First, there was Terry Dunn’s Aug. 13 As I See It column, “A smart plan for the West Bottoms.” Dunn is president and CEO of JE Dunn Construction Group.
Then on Nov. 17 there was an As I See It column from Mariner Kemper, “Our commitment is real.” Kemper is chairman and CEO of UMB Financial Corp. and chairman of the American Royal Association.
I also think you should call out the American Royal board members for what they are: bullies. Rich bullies. They first scare off the opposition by threatening a lawsuit and then try to extort money from taxpayers by threatening to move to Kansas.
Then they dummy up figures to try to trick the City Council into believing that spending more money saves money. What baloney.
These acts should have been enough for the City Council to tell them to get lost.
Tragic drinking story
What a tragic story (11-14, A4, “Man must pay nearly $300,000 in death of woman”). The article mentions that both attended Alcoholics Anonymous meetings.
It’s sad that they chose not to use the Alcoholics Anonymous program tools and follow the suggestions of attending 90 meetings in 90 days without drinking between meetings. Alcoholics Anonymous works for many people who choose to keep doing the next right thing and don’t pick up drinking.
A Democrat and a Republican are walking down a road when they encounter a man holding a sign asking for food.
The man says that because of trickle-down economics, the deregulation of banking and Wall Street, which led to the financial collapse, and the transfer of manufacturing to China and Mexico, he had lost his good union job and pension and is now on the street.
The Democrat buys a beef sandwich and the Republican a piece of cake, and they give them to the man.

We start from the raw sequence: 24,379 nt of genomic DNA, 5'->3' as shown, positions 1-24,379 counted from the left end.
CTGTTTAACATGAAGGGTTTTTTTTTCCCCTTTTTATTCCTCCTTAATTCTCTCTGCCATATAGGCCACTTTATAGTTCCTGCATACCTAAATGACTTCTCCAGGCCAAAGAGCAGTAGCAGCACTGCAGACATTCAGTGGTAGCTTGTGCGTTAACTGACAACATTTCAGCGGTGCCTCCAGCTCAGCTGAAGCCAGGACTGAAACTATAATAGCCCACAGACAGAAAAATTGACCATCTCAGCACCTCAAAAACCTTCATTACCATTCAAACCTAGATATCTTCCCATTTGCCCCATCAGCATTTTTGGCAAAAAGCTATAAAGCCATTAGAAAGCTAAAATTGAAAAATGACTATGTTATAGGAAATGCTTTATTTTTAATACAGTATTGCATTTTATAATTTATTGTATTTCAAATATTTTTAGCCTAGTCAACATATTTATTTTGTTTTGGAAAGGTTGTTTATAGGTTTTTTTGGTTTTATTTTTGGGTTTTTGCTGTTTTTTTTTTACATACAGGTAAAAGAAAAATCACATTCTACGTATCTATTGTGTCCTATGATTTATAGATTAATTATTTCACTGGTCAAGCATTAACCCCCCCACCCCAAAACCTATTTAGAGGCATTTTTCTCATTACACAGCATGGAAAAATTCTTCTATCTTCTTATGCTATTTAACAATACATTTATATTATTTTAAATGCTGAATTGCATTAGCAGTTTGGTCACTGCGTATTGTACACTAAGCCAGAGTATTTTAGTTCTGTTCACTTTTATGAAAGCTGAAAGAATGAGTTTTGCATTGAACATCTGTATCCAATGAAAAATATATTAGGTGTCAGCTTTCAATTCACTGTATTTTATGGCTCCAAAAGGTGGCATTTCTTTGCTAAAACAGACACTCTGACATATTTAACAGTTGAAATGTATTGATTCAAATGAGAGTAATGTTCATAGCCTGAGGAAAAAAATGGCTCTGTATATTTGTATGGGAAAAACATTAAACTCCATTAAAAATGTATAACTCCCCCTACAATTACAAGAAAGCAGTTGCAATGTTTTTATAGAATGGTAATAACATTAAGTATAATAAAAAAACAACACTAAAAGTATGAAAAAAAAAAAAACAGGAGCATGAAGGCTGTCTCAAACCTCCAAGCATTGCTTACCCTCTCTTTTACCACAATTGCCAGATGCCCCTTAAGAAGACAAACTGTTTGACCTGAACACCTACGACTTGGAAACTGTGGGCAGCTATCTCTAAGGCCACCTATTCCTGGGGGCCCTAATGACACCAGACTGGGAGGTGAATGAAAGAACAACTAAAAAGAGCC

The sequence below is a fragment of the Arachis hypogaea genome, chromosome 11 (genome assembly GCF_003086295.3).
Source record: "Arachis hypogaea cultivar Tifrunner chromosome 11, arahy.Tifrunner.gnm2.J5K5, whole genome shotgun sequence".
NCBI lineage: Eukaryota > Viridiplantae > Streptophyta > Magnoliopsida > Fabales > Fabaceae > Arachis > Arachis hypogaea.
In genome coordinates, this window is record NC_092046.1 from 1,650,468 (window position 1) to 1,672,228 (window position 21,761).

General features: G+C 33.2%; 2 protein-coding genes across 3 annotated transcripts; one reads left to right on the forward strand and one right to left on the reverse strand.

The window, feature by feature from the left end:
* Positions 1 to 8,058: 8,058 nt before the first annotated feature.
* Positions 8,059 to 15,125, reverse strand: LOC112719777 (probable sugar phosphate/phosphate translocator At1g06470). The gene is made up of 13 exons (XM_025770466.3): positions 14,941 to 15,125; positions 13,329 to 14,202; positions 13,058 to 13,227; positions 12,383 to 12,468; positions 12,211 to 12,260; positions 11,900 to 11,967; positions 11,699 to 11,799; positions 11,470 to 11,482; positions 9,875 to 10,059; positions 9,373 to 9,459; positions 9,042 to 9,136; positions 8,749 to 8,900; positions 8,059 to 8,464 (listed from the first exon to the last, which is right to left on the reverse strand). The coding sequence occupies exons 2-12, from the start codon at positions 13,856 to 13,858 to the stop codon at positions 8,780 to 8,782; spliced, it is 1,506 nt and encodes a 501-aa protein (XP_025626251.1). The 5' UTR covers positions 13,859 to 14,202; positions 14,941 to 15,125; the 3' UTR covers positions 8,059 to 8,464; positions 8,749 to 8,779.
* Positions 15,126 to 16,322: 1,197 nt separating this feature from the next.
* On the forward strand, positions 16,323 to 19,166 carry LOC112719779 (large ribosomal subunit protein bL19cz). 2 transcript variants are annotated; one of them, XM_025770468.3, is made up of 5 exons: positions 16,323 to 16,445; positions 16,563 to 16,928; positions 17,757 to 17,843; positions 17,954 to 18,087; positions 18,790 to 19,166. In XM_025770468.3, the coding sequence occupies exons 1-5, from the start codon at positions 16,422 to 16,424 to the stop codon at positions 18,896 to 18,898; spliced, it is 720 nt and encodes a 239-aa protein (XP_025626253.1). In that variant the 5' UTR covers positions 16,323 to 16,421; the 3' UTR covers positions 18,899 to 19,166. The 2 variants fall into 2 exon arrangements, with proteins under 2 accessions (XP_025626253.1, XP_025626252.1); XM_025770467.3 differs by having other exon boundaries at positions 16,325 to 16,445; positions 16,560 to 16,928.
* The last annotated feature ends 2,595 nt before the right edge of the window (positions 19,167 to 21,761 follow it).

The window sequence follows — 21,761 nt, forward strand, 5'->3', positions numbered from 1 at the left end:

The Democrat encounters the man the next morning. The man thanks the Democrat for the sandwich and asks where the Republican is. The Democrat replies that the Republican is at a golf junket sponsored by Koch Industries and Goldman Sachs, but that he sends his regards.
Gun, voting laws
Both voting rights and gun rights are delineated in the U.S. Constitution, although gun rights were an afterthought. With laws that have been passed, both require that someone be a U.S. citizen more than 18 years old and not have been convicted of a felony.
But voting is strictly regulated, with the burden of proof on the person who wants to cast a ballot. One must prove eligibility both when registering to vote and when casting a vote.
Buying firearms is a right that is not always subject to background checks, and buying ammunition requires no background check at all.
I have a modest proposal — subject would-be gun owners to the same regulatory stringency as would-be voters.
How did the government get the idea that people have to have car insurance? My idea is that you don’t have to start paying until you have a need for insurance and you pay forever, instead of the way it is now.
Government shouldn’t be involved in insurance. I should be able to get my car license without proof of insurance.
Insurance lobbyists must carry an awful lot of influence.
It seems to me that insurance companies never use their money for payments. When they start into their money, they ask for rate increases or spread out to other zones so all pay.
Kansas City, Kan.
Star movie reviews
I am delighted to again find movie reviews under the byline of Robert Butler. Hooray!
LETTERS OF THANKS
Feeling thankful? Send letters of thanks for Thanksgiving publication by Friday. The letters will brighten everyone's Thanksgiving Day. Give it a try.